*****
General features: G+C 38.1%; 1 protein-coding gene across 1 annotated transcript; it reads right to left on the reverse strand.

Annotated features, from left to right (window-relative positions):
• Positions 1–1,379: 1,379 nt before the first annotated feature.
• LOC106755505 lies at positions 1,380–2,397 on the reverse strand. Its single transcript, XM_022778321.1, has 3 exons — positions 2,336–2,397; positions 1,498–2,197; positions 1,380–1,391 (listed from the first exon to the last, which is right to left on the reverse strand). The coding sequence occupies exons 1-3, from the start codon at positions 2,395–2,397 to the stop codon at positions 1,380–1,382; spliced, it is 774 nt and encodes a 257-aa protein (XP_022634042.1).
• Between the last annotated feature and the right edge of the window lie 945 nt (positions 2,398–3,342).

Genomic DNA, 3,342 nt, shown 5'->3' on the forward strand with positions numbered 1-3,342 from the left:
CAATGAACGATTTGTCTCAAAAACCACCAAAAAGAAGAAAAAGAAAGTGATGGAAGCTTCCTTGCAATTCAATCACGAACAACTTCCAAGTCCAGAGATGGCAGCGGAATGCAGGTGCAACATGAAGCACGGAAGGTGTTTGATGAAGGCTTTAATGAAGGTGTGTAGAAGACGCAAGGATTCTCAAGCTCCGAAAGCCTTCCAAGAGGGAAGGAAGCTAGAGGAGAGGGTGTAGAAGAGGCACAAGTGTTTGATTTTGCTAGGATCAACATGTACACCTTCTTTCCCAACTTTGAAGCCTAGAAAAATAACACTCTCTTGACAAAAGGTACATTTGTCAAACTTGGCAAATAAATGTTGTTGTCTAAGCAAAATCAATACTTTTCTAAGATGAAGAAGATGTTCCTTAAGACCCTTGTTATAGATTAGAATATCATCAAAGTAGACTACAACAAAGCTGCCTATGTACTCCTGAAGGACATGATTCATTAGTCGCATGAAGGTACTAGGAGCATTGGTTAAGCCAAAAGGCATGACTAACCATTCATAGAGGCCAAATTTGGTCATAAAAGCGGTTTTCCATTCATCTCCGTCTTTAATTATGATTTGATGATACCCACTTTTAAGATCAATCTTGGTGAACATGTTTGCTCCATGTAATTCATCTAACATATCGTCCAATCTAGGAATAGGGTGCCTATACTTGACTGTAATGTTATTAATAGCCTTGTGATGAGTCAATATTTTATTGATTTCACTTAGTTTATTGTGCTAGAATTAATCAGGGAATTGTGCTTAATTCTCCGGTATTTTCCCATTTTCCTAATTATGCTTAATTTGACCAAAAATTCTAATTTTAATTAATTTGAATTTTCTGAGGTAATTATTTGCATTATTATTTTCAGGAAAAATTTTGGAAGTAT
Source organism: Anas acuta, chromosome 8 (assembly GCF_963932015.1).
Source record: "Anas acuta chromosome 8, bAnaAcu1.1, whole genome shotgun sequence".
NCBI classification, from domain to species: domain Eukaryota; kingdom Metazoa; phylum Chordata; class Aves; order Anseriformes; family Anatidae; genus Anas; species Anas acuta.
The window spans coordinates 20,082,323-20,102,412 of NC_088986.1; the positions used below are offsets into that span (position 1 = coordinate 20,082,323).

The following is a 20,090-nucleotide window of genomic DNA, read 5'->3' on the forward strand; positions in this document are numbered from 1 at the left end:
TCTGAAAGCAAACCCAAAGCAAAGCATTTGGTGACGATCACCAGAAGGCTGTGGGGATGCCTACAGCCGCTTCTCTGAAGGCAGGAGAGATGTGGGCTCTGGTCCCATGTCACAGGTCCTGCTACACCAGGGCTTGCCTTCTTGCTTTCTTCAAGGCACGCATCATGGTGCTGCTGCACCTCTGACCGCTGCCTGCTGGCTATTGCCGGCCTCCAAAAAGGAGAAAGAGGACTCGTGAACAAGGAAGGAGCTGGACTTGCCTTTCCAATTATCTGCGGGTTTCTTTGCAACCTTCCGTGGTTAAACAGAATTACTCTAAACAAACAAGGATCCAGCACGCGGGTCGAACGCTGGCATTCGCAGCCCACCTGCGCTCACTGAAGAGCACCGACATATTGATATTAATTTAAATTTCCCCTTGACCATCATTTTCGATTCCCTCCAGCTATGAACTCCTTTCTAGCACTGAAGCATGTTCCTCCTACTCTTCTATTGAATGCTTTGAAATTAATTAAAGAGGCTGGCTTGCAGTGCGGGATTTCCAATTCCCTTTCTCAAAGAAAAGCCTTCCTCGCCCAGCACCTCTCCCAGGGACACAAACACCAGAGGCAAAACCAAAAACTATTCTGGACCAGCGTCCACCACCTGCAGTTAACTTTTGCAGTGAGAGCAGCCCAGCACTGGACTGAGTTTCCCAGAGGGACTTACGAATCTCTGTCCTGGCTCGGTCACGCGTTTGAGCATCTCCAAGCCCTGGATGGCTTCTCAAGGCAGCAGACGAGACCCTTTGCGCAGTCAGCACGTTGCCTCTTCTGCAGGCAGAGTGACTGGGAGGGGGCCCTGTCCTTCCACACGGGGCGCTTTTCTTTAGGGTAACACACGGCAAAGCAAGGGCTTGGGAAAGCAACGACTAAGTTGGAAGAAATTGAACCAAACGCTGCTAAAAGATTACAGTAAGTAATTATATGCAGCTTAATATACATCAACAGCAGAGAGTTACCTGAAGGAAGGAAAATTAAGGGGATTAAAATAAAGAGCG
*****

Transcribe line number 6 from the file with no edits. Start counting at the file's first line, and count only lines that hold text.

Genomic DNA, 3,342 nt, shown 5'->3' on the forward strand with positions numbered 1-3,342 from the left: